MnDOT, Minnesota Operation Lifesaver team up to reduce highway-rail grade crossing fatalities
June is Rail Crossing Safety Awareness Month
ST. PAUL, Minn. – The Minnesota Department of Transportation and Minnesota Operation Lifesaver continue their efforts to reduce train-related crashes and fatalities in the state during a month Gov. Mark Dayton proclaimed “Rail Crossing Safety Awareness Month.”
In 2013, there were 53 highway-rail grade crossing collisions involving trains and motor vehicles, resulting in six fatalities and 26 injuries in Minnesota. There also were 10 pedestrian-trespasser incidents that resulted in five fatalities and five injures, according to Bill Gardner, MnDOT’s Office of Freight and Commercial Vehicle Operations director.
To reduce train-related incidents with vehicles and pedestrians, MnDOT will install gates and upgrade crossing signal equipment at 40 locations throughout the state this year. A total of $7.9 million in federal and state funds will be used to provide safer intersections at grade crossings, Gardner said.
“MnDOT is committed to making all modes of transportation safe, and that includes drivers and pedestrians crossing railroad tracks,” he said. “We need these rail crossing improvements to save lives.”
Many of the pedestrian incidents happen because people trespassed onto railroad property in the right of ways along the tracks.
“Pedestrians should only cross tracks where they are marked with pedestrian crossing markings,” Gardner said. “When crossing signals are flashing and the gates are down, it’s illegal to drive or walk around them.”
Minnesota Operation Lifesaver, a statewide, non-profit organization, provides education to schools, community groups, driver’s education programs, professional driving companies, law enforcement and first responders.
“We do what we can to support the 3 E’s: Engineering, Enforcement and Education,” said Sheryl Cummings, Minnesota Operation Lifesaver executive director. “We believe the education efforts of Operation Lifesaver played a big role in the 83 percent reduction of highway-rail incidents at the national level since 1972. We want to help people make safer decisions around tracks and trains because many tragedies can be prevented through education.”
MnDOT and Minnesota Operation Lifesaver offer these tips for drivers and pedestrians when crossing a track:
- Expect a train at any time. You can't be sure when a train may appear at a crossing, even if it's one you drive or walk across every day. Freight trains don't travel on a regular schedule and the schedules for passenger trains can change. Always be alert, because trains can run any time of day or night, on any track, in any direction.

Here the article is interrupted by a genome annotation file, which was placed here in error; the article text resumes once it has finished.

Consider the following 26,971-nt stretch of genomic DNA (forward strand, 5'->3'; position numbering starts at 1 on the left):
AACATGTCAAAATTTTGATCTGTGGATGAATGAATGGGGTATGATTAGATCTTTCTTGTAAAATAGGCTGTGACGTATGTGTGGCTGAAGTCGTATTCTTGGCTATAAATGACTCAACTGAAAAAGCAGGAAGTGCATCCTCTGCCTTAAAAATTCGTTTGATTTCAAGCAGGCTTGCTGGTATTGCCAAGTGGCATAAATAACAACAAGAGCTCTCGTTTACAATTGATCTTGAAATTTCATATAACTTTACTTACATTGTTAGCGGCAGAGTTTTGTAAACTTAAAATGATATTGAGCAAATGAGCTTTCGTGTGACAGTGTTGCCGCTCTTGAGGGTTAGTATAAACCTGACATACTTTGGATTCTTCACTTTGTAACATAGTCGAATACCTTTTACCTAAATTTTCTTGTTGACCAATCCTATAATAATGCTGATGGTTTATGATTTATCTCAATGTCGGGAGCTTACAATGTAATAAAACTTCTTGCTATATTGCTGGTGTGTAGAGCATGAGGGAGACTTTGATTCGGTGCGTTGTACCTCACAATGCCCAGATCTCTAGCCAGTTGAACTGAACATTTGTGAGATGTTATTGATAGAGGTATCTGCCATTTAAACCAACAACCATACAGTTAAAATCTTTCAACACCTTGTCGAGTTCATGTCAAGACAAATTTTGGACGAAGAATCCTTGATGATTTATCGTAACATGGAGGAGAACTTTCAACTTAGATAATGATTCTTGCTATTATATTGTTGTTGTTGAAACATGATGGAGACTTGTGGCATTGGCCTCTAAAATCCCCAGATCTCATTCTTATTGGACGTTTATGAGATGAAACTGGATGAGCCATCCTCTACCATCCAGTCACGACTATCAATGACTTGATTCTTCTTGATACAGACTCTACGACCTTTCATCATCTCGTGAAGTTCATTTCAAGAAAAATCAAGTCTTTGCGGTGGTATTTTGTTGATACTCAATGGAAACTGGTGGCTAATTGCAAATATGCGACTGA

- Don't be fooled, the train is closer and faster than you think. In the same way that airplanes can seem to move slowly, your eyes can play a trick on you when a train is approaching—an optical illusion that makes a train seem farther away than it really is. It's easy to misjudge a train's speed and its distance, especially at night. Don’t take chances. If you see a train, just wait.
- Trains can't stop quickly or swerve—be prepared to yield. After fully applying the brakes, a loaded freight train traveling 55 miles an hour takes a mile or more to stop. A light rail train takes 600 feet to stop, and an eight-car passenger train traveling 80 miles an hour needs about a mile to stop. Even if the engineer can see you, it's too late to stop the train in time to prevent a collision.
- Stop and wait when gates are down or lights are flashing. If the gates are down, the road is closed and you must stop and wait. That's the law. Continue across after the gates go up and the red lights stop flashing,
- Don't trespass on foot. Tracks and the property alongside them are private property. Stay off railroad cars and tracks. Don't trespass. It's illegal and, too often, it's deadly.
- Don't get trapped on the tracks. Never drive onto a railroad crossing until you're sure you can clear the tracks on the other side without stopping. If your car stalls or is trapped on the tracks, get everyone out right away, even if you don't see a train coming. Move quickly away from the tracks. If a train is coming, move in its direction as you move away from the tracks. If you run the same direction the train is going, you could be injured by flying debris when the train hits your car.